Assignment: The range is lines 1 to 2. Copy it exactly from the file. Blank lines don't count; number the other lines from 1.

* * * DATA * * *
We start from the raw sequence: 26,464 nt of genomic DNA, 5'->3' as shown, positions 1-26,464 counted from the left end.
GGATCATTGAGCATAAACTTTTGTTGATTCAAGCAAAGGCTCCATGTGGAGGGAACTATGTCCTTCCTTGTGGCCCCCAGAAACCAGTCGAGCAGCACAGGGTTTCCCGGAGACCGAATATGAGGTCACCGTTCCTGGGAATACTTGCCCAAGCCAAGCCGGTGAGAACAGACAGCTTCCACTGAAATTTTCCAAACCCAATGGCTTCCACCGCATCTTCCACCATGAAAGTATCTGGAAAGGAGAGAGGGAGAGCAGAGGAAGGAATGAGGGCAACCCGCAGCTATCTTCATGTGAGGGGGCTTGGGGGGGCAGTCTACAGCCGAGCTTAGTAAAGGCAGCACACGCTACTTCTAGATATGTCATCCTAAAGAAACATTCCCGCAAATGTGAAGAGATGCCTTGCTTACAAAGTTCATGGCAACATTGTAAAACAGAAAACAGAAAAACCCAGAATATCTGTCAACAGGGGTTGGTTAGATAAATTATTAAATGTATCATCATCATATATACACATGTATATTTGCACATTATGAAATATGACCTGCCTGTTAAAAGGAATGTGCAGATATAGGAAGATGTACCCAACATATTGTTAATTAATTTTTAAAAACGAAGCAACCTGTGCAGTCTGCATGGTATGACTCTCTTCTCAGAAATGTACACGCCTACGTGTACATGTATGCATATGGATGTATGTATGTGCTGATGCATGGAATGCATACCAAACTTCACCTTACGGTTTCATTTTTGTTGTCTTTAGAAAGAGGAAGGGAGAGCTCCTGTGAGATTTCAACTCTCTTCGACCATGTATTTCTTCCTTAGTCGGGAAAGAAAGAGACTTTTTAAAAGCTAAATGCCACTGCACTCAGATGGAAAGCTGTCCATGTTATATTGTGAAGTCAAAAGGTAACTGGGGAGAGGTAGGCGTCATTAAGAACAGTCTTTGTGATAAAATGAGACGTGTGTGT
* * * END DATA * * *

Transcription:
We start from the raw sequence: 26,464 nt of genomic DNA, 5'->3' as shown, positions 1-26,464 counted from the left end.
GGATCATTGAGCATAAACTTTTGTTGATTCAAGCAAAGGCTCCATGTGGAGGGAACTATGTCCTTCCTTGTGGCCCCCAGAAACCAGTCGAGCAGCACAGGGTTTCCCGGAGACCGAATATGAGGTCACCGTTCCTGGGAATACTTGCCCAAGCCAAGCCGGTGAGAACAGACAGCTTCCACTGAAATTTTCCAAACCCAATGGCTTCCACCGCATCTTCCACCATGAAAGTATCTGGAAAGGAGAGAGGGAGAGCAGAGGAAGGAATGAGGGCAACCCGCAGCTATCTTCATGTGAGGGGGCTTGGGGGGGCAGTCTACAGCCGAGCTTAGTAAAGGCAGCACACGCTACTTCTAGATATGTCATCCTAAAGAAACATTCCCGCAAATGTGAAGAGATGCCTTGCTTACAAAGTTCATGGCAACATTGTAAAACAGAAAACAGAAAAACCCAGAATATCTGTCAACAGGGGTTGGTTAGATAAATTATTAAATGTATCATCATCATATATACACATGTATATTTGCACATTATGAAATATGACCTGCCTGTTAAAAGGAATGTGCAGATATAGGAAGATGTACCCAACATATTGTTAATTAATTTTTAAAAACGAAGCAACCTGTGCAGTCTGCATGGTATGACTCTCTTCTCAGAAATGTACACGCCTACGTGTACATGTATGCATATGGATGTATGTATGTGCTGATGCATGGAATGCATACCAAACTTCACCTTACGGTTTCATTTTTGTTGTCTTTAGAAAGAGGAAGGGAGAGCTCCTGTGAGATTTCAACTCTCTTCGACCATGTATTTCTTCCTTAGTCGGGAAAGAAAGAGACTTTTTAAAAGCTAAATGCCACTGCACTCAGATGGAAAGCTGTCCATGTTATATTGTGAAGTCAAAAGGTAACTGGGGAGAGGTAGGCGTCATTAAGAACAGTCTTTGTGATAAAATGAGACGTGTGTGT